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I have a struct like this:

type Result struct {
    Data       MyStruct  `json:"data,omitempty"`
    Status     string    `json:"status,omitempty"`
    Reason     string    `json:"reason,omitempty"`
}

But even if the instance of MyStruct is entirely empty (meaning, all values are default), it's being serialized as:

"data":{}

I know that the encoding/json docs specify that "empty" fields are:

false, 0, any nil pointer or interface value, and any array, slice, map, or string of length zero

but with no consideration for a struct with all empty/default values. All of its fields are also tagged with omitempty, but this has no effect.

How can I get the JSON package to not marshal my field that is an empty struct?

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2 Answers 2

up vote 9 down vote accepted

Oh! Easy fix: "any nil pointer." -- make the struct a pointer.

Fix:

type Result struct {
    Data       *MyStruct `json:"data,omitempty"`
    Status     string    `json:"status,omitempty"`
    Reason     string    `json:"reason,omitempty"`
}

Notice the *MyStruct -- when I create a MyStruct now, I simply do so by reference:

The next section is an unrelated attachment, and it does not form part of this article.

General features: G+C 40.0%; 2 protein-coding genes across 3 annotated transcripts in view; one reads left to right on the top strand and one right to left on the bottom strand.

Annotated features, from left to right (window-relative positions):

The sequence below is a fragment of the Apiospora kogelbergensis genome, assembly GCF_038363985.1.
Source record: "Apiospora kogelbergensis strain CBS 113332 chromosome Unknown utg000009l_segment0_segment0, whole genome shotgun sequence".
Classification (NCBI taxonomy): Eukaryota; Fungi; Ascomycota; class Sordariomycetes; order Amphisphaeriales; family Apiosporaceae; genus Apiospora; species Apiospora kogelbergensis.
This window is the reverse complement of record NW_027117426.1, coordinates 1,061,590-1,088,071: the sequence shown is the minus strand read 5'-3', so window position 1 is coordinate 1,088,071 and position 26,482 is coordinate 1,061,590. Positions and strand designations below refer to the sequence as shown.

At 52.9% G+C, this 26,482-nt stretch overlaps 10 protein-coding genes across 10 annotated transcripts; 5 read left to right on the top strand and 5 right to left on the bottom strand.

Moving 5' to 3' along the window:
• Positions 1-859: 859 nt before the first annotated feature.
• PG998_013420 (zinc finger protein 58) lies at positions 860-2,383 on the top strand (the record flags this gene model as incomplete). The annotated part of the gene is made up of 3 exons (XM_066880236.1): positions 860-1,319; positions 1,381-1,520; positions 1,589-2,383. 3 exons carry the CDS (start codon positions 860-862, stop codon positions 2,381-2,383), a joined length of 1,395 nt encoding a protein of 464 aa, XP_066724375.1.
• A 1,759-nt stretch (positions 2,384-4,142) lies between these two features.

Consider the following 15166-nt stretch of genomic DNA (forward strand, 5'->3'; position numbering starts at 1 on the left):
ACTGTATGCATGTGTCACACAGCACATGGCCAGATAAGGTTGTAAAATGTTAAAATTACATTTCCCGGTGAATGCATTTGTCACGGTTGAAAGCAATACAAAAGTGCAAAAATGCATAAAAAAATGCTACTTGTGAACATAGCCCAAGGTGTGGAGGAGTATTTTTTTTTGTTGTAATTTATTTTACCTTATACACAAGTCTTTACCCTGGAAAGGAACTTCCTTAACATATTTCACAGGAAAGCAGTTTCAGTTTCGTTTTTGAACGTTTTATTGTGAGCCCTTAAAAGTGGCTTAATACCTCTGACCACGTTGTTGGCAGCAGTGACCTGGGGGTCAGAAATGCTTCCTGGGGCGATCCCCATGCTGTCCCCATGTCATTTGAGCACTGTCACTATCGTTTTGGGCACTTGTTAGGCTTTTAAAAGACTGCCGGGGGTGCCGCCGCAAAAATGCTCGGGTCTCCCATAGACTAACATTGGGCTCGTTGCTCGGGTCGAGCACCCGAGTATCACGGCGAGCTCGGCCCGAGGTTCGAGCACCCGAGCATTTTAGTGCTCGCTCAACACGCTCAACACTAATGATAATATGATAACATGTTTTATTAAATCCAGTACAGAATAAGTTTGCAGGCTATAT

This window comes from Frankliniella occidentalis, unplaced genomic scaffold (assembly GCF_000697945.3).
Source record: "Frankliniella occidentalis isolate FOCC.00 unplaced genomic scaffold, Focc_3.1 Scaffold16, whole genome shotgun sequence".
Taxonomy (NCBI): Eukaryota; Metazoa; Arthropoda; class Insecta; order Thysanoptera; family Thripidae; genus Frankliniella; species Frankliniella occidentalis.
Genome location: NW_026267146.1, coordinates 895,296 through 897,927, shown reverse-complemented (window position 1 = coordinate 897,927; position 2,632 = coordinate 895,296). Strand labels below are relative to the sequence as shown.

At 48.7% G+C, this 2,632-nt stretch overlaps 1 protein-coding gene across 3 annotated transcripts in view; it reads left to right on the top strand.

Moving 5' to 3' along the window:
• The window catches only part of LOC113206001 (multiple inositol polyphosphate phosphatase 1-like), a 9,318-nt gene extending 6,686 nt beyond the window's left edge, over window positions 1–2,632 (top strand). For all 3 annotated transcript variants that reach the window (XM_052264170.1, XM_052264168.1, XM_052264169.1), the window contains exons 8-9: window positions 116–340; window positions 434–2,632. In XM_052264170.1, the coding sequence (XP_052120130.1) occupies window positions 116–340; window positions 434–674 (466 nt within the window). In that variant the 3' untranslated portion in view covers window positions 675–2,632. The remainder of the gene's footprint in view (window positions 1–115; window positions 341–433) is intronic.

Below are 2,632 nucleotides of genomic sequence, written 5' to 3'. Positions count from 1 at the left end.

myStruct := &MyStruct{ /* values */ }

And now the "empty" MyStruct is no longer marshaled into JSON as desired.

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Technically Data is not empty, so omitempty does not apply. encoding/json doesn't check the struct's child fields because one of the child fields can also be a struct. If it did it would have to transverse all the child fields. That wouldn't be very efficient.

Using a pointer to MyStruct is the easiest solution in this case. You could probably also implement the json.Marshaler interface on MyStruct and decide for yourself whether or not MyStruct is empty.

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I don't see why encoding/json can not check the struct's child fields. It wouldn't be very efficient, yes. But it's certainly not impossible. –  nemo Aug 6 '13 at 20:23
    
@nemo I see your point, I changed the wording. It doesn't do it because it wouldn't be efficient. It can be done with json.Marshaler on a case-by-case basis though. –  Luke Aug 6 '13 at 20:48

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